Paul Burch

East to West

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Paul Burch is not usually named in discussions of alternative country or, saints forbid, Americana. He is not that scene's most well-known identity, nor, should he be. He's been banging around Nash Vegas playing clubs and doing tours whenever he can for the last decade or so. Burch is a country artist in the purist sense of the word. He may hang out with Lambchop, but his own recordings are country records. Period. Burch has quietly and unassumingly built a catalog that reflects inspiration and a consistently high quality in songwriting and performance. His last two records, 2000s Blue Notes and 2003's Fool for Love are seldom touted as classics, but they should be. They are some of the greatest one-two meditations on love and its loss in the American vernacular in the last 50 years; no hyperbole intended. Burch has a voice that is literally out of time. One can picture him singing on a Bob Wills, Webb Pierce, or Faron Young record, or hanging out as a vocalist on a Buck Owens, Willie Nelson, Ronnie Milsap, or Johnny Rodriguez album. But Burch is never mindful of the spotlight or the comparisons; he's got work to do. On East to West, he does it with a whole lot of friends. Recorded in Nashville and in England (the latter with Mark Knopfler at the guitarist's studio, to which he'd been invited). While his WPA Ballclub are the backing band here, there are a few guests, like Knopfler, including Tim O'Brien, Fats Kaplin, Richard Bennet, Kelly Hogan, and this guy some of you may know, Dr. Ralph Stanley. Stanley has been known to ask for a chair to be set up on the side of the stage when Burch is playing his set just so he could watch Burch and hear him sing.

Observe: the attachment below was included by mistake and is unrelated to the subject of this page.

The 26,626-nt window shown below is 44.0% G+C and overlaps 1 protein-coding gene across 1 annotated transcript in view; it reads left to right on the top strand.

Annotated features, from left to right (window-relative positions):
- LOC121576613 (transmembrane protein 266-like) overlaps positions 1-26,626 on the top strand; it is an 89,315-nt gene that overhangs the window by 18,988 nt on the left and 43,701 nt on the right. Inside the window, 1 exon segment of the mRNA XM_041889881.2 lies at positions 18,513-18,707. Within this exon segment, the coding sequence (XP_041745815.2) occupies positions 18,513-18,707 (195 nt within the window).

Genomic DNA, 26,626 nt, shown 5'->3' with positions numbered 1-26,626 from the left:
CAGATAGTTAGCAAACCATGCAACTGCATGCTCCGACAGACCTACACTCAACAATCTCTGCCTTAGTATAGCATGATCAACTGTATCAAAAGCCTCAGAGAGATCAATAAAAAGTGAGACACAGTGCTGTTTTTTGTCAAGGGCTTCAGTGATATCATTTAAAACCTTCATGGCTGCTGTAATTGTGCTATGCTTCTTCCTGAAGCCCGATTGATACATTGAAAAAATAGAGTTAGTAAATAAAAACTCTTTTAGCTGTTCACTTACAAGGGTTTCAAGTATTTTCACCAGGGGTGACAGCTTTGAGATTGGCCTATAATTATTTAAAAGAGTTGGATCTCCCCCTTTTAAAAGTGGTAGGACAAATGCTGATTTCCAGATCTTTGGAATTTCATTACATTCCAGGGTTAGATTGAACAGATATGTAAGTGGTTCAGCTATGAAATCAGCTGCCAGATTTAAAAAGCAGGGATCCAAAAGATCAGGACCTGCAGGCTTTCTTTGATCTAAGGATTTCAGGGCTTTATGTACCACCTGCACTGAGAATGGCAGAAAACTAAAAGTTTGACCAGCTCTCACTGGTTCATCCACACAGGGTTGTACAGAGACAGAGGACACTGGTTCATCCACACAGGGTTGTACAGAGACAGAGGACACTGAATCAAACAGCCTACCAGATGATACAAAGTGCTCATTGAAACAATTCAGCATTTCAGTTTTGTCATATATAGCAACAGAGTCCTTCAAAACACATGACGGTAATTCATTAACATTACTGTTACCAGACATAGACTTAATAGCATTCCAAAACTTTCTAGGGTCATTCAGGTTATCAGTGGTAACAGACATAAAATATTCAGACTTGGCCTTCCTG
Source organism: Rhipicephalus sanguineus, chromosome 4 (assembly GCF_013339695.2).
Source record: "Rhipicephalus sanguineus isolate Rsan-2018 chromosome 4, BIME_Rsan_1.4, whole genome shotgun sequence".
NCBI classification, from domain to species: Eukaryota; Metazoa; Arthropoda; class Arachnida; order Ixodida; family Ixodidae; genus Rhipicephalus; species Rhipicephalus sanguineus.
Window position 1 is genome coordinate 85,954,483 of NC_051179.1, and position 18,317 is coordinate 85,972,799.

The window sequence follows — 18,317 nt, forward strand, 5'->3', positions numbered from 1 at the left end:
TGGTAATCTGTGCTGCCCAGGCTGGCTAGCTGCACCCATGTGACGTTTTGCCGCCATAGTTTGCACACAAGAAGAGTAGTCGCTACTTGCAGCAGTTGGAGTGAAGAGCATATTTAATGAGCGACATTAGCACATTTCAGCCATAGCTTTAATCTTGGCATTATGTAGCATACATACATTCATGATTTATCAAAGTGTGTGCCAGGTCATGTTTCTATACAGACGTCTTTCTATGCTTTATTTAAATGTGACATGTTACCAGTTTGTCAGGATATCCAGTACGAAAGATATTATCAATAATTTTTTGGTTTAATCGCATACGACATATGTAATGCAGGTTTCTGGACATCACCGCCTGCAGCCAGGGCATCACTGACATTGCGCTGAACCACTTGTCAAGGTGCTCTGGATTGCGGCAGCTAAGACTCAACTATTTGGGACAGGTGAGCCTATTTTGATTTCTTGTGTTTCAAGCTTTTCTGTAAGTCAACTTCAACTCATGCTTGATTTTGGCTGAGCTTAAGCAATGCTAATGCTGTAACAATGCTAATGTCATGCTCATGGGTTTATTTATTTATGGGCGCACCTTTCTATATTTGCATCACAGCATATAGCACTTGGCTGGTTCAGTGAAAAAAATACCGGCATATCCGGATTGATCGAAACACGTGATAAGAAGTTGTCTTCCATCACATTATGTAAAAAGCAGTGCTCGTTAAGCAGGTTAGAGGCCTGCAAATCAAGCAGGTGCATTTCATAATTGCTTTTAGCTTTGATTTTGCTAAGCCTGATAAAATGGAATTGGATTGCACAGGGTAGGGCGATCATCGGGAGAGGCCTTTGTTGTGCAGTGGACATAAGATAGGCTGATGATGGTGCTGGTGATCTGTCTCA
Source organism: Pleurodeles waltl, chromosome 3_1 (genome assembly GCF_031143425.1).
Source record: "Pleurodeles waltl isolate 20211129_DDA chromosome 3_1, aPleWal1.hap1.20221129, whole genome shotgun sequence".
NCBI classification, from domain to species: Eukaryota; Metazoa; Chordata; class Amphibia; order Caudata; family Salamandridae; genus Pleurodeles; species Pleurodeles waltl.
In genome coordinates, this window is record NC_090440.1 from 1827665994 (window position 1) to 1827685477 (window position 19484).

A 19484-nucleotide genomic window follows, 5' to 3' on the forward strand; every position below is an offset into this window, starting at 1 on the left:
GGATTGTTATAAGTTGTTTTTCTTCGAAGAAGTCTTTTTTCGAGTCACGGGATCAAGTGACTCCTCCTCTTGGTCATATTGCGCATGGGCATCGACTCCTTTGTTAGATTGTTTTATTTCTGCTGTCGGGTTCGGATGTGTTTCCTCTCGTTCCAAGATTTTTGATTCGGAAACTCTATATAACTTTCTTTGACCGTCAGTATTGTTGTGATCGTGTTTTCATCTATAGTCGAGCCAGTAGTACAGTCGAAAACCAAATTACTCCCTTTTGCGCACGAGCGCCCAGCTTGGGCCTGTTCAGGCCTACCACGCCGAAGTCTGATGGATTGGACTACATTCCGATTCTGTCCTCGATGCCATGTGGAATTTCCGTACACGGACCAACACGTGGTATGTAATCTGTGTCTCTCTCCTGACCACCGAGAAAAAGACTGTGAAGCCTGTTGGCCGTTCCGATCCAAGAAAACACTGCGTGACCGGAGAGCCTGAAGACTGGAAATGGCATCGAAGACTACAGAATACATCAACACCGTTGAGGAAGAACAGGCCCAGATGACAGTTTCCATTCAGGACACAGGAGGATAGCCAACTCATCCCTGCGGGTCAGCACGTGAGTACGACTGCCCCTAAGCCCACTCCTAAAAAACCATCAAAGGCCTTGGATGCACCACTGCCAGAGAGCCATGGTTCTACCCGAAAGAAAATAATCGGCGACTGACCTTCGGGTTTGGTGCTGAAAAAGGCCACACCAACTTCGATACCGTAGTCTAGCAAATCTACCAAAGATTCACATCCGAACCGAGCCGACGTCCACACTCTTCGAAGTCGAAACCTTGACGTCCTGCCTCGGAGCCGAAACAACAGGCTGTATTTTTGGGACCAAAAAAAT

East to West is the sound of country music that carries within it the entire burden of history, insofar as history is subjective and can be revealed in the creative life of one singer and songwriter. It's the rollicking two-step rocking country of "Montreal" which opens the set; the song reflecting a love that burned bright, fast, and spent itself without regret: "She took off her dress and gave me the slip...." It's in the strolling post-rockabilly swing of "When I'm in Love." Here, one can hear everyone from the Everly Brothers, Gram Parsons, and Emmylou Harris to Porter Wagoner and Dolly Parton as Burch and Kelly Hogan simply glide above the music, relating their fool's values that should be our own. The haunting Appalachian blues forsakes high and lonesome for backporch groove, thanks to some truly funky bouzouki played by O'Brien, and slides across the lower West Texas wastelands kissed by both gypsy blues and tragedy laden Mexican sons on "Before the Bells," with gorgeous guitar playing, electric and acoustic, by Knopfler. There's a tribute here to the late John Peel that might seem out of character, except that it contains everything that Peel loved about Burch's music, which makes it both a tribute and a very personal thank you. The high lonesome spookiness returns on "Last Dream of Will Keene"; a true modern murder ballad done in the vernacular from the other side of the grave, it features a glorious weave of stringed instruments (bouzouki and baritone guitars and upright bass) and percussion. "Wander" is a love song on which Burch plays everything. It's simple, direct, and languidly beautiful; it's pure poetry. On "Little Glass of Wine," Stanley and Burch do a bluegrass duet. The blending of those two voices with fiddles, banjos, standup bass and guitars? Enough said. But then, there's never enough said, because Burch is so mercurial yet utterly present that he's a walking, playing, singing contradiction. He is a man who sings a deeply rooted meld of American Southern music that could be coming from the radio in the parlor, yet is planted deeply in the soil of the moment. He sounds like a ghost coming over the old crystal wireless set, but could be blasting out of the CD player in your car. And East to West covers the terrain of past and present as well. This is Burch's finest moment yet, and whether the masses get it or even want it is immaterial; it's still high art, dressed in denim and dust.

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